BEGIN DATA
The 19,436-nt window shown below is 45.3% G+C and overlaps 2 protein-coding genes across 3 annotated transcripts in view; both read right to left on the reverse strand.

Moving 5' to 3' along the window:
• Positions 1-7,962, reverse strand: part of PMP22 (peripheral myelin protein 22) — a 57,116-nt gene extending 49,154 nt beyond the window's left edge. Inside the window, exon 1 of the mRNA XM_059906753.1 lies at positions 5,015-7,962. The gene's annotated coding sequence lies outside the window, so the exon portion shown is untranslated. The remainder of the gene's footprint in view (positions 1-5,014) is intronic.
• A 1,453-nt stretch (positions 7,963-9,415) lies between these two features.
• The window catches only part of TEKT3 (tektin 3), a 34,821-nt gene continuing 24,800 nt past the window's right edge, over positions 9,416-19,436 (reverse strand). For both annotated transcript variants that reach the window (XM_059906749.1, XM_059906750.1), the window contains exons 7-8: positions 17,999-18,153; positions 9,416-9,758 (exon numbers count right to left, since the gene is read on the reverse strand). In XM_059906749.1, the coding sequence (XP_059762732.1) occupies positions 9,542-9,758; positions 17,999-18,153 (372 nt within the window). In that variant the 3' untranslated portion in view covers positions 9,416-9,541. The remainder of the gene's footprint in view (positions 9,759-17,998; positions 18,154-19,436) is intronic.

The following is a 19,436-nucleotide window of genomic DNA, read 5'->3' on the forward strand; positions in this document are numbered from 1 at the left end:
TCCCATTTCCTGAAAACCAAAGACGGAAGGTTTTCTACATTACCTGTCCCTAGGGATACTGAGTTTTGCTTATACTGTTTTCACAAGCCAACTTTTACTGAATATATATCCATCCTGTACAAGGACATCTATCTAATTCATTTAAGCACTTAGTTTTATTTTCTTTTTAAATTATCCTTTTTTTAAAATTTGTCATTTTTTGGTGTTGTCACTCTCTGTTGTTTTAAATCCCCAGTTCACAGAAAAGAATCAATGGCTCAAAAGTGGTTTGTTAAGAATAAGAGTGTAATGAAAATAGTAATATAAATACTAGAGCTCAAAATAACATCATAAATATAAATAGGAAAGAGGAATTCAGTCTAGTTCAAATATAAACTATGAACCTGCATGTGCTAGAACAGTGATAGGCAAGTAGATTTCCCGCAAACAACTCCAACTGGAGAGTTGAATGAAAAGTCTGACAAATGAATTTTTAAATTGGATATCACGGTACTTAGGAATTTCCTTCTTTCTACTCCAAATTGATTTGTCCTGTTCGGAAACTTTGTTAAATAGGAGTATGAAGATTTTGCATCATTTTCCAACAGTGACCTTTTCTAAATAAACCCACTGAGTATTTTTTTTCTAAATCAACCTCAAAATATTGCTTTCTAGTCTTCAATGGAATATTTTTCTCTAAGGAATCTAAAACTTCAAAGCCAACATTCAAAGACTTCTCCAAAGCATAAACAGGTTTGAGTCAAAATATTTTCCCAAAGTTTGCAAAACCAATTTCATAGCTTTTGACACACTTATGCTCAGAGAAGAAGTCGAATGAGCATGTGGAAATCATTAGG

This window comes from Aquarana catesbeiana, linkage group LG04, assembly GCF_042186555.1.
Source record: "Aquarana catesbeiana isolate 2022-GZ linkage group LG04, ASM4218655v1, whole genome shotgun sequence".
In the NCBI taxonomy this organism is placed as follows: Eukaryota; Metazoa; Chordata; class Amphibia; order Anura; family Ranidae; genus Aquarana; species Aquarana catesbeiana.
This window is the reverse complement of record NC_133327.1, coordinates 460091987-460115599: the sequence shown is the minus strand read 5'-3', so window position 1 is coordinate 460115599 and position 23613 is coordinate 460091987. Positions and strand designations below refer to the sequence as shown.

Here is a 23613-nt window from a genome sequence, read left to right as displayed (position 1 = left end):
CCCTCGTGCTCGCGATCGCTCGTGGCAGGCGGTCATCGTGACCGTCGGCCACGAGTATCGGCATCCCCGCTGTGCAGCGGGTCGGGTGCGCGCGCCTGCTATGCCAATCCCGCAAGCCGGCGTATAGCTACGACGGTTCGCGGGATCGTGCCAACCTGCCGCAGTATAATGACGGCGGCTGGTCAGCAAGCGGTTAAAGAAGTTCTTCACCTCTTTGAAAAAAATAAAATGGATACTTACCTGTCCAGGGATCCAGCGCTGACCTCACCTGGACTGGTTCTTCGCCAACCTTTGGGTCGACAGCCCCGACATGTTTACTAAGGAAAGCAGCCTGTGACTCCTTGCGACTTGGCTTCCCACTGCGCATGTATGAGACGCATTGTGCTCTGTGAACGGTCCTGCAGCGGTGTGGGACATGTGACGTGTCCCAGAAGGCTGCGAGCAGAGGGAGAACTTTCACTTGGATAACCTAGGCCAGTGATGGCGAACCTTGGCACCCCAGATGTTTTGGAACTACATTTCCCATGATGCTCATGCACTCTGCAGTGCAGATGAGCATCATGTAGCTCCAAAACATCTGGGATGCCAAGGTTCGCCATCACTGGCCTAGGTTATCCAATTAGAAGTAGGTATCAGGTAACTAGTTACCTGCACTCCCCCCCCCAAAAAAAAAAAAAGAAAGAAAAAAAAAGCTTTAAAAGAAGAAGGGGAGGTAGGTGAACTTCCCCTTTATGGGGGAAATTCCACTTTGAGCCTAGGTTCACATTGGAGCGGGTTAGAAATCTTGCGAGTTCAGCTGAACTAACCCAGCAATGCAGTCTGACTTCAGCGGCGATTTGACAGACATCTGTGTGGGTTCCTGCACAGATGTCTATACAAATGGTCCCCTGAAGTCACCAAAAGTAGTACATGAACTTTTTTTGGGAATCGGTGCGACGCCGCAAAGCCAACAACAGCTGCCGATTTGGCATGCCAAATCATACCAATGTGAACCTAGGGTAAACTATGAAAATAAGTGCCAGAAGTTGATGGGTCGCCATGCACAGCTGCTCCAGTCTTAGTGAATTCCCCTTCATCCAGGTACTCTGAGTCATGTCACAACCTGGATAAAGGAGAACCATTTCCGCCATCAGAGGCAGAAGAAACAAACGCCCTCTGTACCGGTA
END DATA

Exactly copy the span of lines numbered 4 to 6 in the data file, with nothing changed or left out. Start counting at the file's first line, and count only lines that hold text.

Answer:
• A 1,453-nt stretch (positions 7,963-9,415) lies between these two features.
• The window catches only part of TEKT3 (tektin 3), a 34,821-nt gene continuing 24,800 nt past the window's right edge, over positions 9,416-19,436 (reverse strand). For both annotated transcript variants that reach the window (XM_059906749.1, XM_059906750.1), the window contains exons 7-8: positions 17,999-18,153; positions 9,416-9,758 (exon numbers count right to left, since the gene is read on the reverse strand). In XM_059906749.1, the coding sequence (XP_059762732.1) occupies positions 9,542-9,758; positions 17,999-18,153 (372 nt within the window). In that variant the 3' untranslated portion in view covers positions 9,416-9,541. The remainder of the gene's footprint in view (positions 9,759-17,998; positions 18,154-19,436) is intronic.

The following is a 19,436-nucleotide window of genomic DNA, read 5'->3' on the forward strand; positions in this document are numbered from 1 at the left end: